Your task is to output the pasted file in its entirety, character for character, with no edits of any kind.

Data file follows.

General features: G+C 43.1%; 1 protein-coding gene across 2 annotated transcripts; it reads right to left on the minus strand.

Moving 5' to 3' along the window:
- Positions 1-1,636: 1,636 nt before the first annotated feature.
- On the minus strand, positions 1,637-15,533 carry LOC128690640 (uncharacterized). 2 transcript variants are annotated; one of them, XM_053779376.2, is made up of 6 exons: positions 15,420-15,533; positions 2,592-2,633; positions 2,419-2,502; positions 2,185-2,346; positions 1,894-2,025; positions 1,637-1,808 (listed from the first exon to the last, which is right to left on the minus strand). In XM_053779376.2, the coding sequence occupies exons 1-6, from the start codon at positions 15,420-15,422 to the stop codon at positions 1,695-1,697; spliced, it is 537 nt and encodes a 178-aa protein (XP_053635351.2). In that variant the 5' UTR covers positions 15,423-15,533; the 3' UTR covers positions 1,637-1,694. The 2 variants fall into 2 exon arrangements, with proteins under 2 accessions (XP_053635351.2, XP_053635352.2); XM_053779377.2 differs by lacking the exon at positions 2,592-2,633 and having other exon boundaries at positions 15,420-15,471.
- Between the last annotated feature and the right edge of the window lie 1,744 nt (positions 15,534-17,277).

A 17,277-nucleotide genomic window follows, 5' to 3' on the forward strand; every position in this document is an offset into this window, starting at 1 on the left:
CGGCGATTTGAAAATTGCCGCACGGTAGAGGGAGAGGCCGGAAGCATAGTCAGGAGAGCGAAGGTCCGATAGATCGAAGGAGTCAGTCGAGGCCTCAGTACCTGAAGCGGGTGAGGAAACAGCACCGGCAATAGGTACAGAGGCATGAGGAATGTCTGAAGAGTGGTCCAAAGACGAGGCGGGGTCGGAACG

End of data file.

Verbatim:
General features: G+C 43.1%; 1 protein-coding gene across 2 annotated transcripts; it reads right to left on the minus strand.

Moving 5' to 3' along the window:
- Positions 1-1,636: 1,636 nt before the first annotated feature.
- On the minus strand, positions 1,637-15,533 carry LOC128690640 (uncharacterized). 2 transcript variants are annotated; one of them, XM_053779376.2, is made up of 6 exons: positions 15,420-15,533; positions 2,592-2,633; positions 2,419-2,502; positions 2,185-2,346; positions 1,894-2,025; positions 1,637-1,808 (listed from the first exon to the last, which is right to left on the minus strand). In XM_053779376.2, the coding sequence occupies exons 1-6, from the start codon at positions 15,420-15,422 to the stop codon at positions 1,695-1,697; spliced, it is 537 nt and encodes a 178-aa protein (XP_053635351.2). In that variant the 5' UTR covers positions 15,423-15,533; the 3' UTR covers positions 1,637-1,694. The 2 variants fall into 2 exon arrangements, with proteins under 2 accessions (XP_053635351.2, XP_053635352.2); XM_053779377.2 differs by lacking the exon at positions 2,592-2,633 and having other exon boundaries at positions 15,420-15,471.
- Between the last annotated feature and the right edge of the window lie 1,744 nt (positions 15,534-17,277).

A 17,277-nucleotide genomic window follows, 5' to 3' on the forward strand; every position in this document is an offset into this window, starting at 1 on the left:
CGGCGATTTGAAAATTGCCGCACGGTAGAGGGAGAGGCCGGAAGCATAGTCAGGAGAGCGAAGGTCCGATAGATCGAAGGAGTCAGTCGAGGCCTCAGTACCTGAAGCGGGTGAGGAAACAGCACCGGCAATAGGTACAGAGGCATGAGGAATGTCTGAAGAGTGGTCCAAAGACGAGGCGGGGTCGGAACG